So what does all of this mean? What explains these similar, yet geographically and culturally disparate finds? "How curious that such varied ancient structures, separated by so much time and distance, should have common features which imply sophisticated knowledge", observes Eneix. "Did the architects of the day each make and develop their own discoveries or did they inherit a concept from some older school of learning? Adding the time element to other fields of comparison suggests human trail-blazing of monumental proportion."
Source



posted on Jul, 11 2012 @ 12:24 PM
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reply to post by Stonesplitter
 


As noted before the Incan were very much later comers to Andean, many earlier civilizations had existed. The source didn’t load properly. However it seems to be a new age site. Archaeological evidence doesn’t support the many religious beliefs of the Andeans – and many other cultures.


The guy who came up with the older sphinx theory, Dr Schoch later adjusted his own suggested date to around 5,000 BC

A fair summary of the debate can be found here

Summary

My own take on it is that the Sphinx enclosure is lower down on the plateau and that when infrequent rain does fall – it is funneled thru that area

I’d go with independent invention due to the fact that all humans can hear and all would note that sound ‘bounces’ off stone and would realize they could manipulate it in that manner



posted on Jul, 12 2012 @ 03:53 AM
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reply to post by Hanslune
 



Well, to be doubly fair, when a scientist with any reputation puts his reputation on the line to speak what he thinks is truth, if it is upsetting to his peers it can certainly lead to professional bullying (i.e., threats of blackballing, etc)

Hans, you have to admit that there is not a lot of encouragement of creative or out of the box thinking in science. The paradigm is the dogma, and that is the gospel. I know you take exception to this, but we can go throughout the post Rennaisance history and find case after case of scientists blackballing and marginalizing peers who do not toe a specific line. At the very least, it has resulted in ignoring meaningful theories that through the ignoring delayed real progress by decades, maybe more. Especially in the field of physics.

The caution is absolutely necessary and warranted. But ego masquerading as caution is what I am taking exception to.



posted on Jul, 12 2012 @ 11:16 AM
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Originally posted by bigfatfurrytexan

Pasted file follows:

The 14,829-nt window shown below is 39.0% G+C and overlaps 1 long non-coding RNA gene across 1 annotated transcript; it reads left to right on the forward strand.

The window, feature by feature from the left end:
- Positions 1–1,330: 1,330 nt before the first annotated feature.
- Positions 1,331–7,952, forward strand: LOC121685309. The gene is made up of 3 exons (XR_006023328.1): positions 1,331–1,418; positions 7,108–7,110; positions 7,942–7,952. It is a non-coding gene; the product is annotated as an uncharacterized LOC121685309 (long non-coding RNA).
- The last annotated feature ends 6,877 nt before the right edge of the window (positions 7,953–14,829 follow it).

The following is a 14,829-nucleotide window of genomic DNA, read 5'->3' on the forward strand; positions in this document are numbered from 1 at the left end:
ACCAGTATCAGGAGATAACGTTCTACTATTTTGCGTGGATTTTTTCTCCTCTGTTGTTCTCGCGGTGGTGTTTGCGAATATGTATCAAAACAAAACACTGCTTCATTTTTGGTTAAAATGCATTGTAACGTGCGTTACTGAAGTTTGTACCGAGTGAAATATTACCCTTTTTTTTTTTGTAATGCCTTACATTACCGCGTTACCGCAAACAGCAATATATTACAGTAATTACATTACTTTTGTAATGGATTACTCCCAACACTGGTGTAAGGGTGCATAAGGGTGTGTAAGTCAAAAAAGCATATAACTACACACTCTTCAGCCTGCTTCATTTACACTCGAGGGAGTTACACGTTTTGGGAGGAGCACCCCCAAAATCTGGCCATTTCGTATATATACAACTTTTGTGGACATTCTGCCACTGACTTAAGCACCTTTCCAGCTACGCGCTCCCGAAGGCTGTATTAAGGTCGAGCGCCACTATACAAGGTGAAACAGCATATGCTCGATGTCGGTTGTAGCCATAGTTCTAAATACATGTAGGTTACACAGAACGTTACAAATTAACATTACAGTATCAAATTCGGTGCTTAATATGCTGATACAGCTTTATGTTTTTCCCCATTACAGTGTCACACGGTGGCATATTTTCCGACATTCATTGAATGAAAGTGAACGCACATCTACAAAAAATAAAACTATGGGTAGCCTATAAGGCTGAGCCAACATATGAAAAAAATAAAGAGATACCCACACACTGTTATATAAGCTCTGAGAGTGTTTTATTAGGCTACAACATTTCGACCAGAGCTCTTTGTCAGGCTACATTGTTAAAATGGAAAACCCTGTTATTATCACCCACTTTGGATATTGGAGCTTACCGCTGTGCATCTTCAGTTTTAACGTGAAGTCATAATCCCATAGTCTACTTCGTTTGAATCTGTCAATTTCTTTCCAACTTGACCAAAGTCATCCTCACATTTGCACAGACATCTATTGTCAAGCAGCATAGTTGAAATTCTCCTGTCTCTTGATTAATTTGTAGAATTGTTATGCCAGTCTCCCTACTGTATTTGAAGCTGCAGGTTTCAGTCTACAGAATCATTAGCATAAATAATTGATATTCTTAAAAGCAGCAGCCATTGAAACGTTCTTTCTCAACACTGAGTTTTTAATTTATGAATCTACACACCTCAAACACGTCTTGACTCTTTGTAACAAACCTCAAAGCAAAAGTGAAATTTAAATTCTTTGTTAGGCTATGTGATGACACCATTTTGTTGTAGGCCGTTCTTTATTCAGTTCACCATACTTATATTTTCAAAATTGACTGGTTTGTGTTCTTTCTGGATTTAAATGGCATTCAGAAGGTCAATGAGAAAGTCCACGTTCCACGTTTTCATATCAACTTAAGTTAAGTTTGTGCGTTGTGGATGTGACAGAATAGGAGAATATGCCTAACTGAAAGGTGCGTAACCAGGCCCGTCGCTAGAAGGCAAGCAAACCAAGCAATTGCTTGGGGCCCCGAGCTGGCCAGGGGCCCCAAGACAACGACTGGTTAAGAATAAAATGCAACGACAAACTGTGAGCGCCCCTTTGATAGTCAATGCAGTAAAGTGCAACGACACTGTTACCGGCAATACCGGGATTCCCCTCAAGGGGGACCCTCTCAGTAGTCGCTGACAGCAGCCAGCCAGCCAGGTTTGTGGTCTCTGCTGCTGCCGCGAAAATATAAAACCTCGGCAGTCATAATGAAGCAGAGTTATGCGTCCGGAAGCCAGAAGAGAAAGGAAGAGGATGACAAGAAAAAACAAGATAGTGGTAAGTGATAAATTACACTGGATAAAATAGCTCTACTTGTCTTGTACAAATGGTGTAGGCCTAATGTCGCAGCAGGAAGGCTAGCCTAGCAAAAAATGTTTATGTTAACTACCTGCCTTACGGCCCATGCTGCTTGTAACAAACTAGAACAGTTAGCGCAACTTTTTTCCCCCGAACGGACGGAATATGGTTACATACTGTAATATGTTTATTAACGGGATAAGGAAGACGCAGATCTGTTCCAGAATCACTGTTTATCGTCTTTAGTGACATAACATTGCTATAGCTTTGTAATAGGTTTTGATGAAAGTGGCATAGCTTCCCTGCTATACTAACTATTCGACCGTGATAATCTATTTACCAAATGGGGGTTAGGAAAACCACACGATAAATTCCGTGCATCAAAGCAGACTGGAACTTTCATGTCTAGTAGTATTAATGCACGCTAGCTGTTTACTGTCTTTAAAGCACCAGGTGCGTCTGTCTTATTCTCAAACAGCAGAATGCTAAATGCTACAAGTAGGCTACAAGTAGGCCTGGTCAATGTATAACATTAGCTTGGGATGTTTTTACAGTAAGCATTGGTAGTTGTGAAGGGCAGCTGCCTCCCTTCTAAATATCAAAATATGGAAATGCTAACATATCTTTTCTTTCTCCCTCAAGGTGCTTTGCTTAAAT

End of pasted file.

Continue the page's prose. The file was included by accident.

Hans, you have to admit that there is not a lot of encouragement of creative or out of the box thinking in science.


Sorry dude but that is complete and utter nonsense, where do you think all the scientific change has come from in the last 200 years? Following the Greeks?


The paradigm is the dogma, and that is the gospel.


Please explain the constant and increasing flow of new theories, findings, impassioned debate and continual research



I know you take exception to this, but we can go throughout the post Rennaisance history and find case after case of scientists blackballing and marginalizing peers who do not toe a specific line.


Because there are lots and lots of theories that DON'T work, and few that do, obviously the ones that do drive the system, if it didn't then where do all the advances come from?



At the very least, it has resulted in ignoring meaningful theories that through the ignoring delayed real progress by decades, maybe more.


This is usually due to a lack of evidence to support the theory, like with contiental drift


The caution is absolutely necessary and warranted. But ego masquerading as caution is what I am taking exception to.


Since science is full of humans you will get this, on average it use to take 10-15 years for a new idea to be fully accepted, that is changing and its now (swag) down to about half that. Some take longer some take less

Note how long it took for consensus to accept the Hobbits and Denisovians

But the evidence always wins in the end - unless you're dealing with a religious or politic issue then the science can become muddled but again in the end it will come clear in time



posted on Jul, 30 2012 @ 11:39 AM
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reply to post by Stonesplitter
 


Stonesplitter

Its funny all this sonic stuff, very neat and the modern sonic drills are just amazing. The problem is that the energy you need to put in is a hammer or flick of a tong. well why not just use that same force directly on the stone. Ever tried the technique with the actual tuning forks in the museums, good luck with that.

If you want to change your life and adopt an exquisite ancient technique look no further than sun dishes. These things do not even touch the stone, the dynamic beam of light NEVER wears out and its silent and quick. When I first started using these devices I could not stop inch thick granite from fracturing almost instantly. Since I was interested in the vitrification of the stone it was rather irritating.

After a while I worked out how to control the fractures, not quite to a craft level yet but it explains a lot of these neat stone cuts from antiquity without a chisel or tuning fork in sight. There are plenty of sun dishes BTW.

For the fuller explanation of the Ancient Solar Stone Cutting/Finishing Techniques see
Ancient Solar Stonecutting Techniques

At the very least I have shown the techniques work in practice rather than all this theoretical stuff. The mainstream archaeologists will retain their chisels and hammer stones if all they see is unproven theory. I will be demoing the techniques in Cairo next year if all goes to plan. Be interesting to put the tong method beside it.

Keep up the great work

Regards

Chris